Other trends driving growth last year include new apps for mobile and tablet devices and loyalty initiatives such as delivery pass schemes for home delivery of groceries.
With so much consumer interest, online is making up the majority of growth for many of the UK’s largest grocery retailers, according to IGD.
Tesco, Asda and Sainsbury’s already occupy a significant share of the online grocery market, together with Ocado.
Ocado leads the way in the UK; offering approximately 5,000 SKUs, according to Roeg.
“Ocado sells 300 fruit items online – a range that you won’t find in any supermarket – and 491 vegetables,” he states.
Morrisons, meanwhile, launched a home delivery service at the beginning of 2014 and IGD claims the retailer is aiming to grow rapidly online.
Other initiatives that stood out last year included Waitrose investing in new apps and new digital in-store initiatives, and Asda, which grew ahead of the market by investing in click and collect, mobile and its own delivery pass scheme.
“We have seen a lot of recent innovation in the market to drive growth and retailers are beginning to differentiate themselves from one another online,” Byfield-Green notes.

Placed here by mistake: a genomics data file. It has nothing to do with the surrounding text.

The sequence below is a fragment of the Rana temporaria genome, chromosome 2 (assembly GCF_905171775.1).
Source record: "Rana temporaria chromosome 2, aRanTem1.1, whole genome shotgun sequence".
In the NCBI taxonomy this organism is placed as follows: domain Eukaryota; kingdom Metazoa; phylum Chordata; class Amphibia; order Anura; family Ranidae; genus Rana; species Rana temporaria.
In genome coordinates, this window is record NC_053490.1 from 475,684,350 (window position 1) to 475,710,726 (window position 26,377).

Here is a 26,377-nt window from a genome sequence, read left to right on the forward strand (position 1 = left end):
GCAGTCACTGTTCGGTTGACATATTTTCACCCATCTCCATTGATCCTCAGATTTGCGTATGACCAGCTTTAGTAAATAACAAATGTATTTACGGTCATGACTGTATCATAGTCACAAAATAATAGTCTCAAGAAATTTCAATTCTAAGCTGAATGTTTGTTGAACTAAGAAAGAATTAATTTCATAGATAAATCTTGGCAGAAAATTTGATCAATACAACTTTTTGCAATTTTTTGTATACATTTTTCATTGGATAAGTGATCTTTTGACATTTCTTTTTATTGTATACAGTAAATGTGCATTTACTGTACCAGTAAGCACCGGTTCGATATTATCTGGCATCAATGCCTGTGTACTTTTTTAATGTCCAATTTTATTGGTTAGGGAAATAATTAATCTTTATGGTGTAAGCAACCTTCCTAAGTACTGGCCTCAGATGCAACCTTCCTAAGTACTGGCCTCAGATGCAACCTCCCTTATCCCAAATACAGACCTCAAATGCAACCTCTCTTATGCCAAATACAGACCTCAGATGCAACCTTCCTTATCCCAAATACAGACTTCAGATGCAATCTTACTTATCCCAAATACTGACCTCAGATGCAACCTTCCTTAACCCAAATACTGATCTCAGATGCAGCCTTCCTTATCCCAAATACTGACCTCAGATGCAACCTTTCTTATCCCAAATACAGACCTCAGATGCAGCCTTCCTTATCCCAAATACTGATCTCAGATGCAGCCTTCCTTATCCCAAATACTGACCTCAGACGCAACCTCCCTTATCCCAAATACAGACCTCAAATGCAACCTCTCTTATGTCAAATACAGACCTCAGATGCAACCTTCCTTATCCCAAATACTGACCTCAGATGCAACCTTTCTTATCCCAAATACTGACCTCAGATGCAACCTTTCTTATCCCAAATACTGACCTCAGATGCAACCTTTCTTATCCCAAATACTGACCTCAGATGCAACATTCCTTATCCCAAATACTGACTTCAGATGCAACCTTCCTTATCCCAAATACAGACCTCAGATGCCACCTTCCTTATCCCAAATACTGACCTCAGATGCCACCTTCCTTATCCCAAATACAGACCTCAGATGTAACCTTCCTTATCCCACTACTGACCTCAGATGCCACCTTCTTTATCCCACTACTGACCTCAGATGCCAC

As competition rises and retailers switch their store models and thereby reduce costs, delivery costs for online shopping will also disappear, according to Roeg.
Improving the fresh perception
Despite its popularity, however, IGD’s ShopperVista data shows consumers remain cautious about buying fresh ranges online, although they are particularly open to buying ambient, non-food grocery and frozen categories.
Nearly half (47%) of online shoppers say they prefer to buy fresh foods in store rather than buying online.
Only a fifth (18%) say they prefer to buy these products online, while 35% say they have no preference, according to data from February to April 2014.
In the coming year, however, a fifth (19%) of online grocery shoppers say they will buy more fresh food online instead of shopping more in-store, according to data compiled between August and October 2014.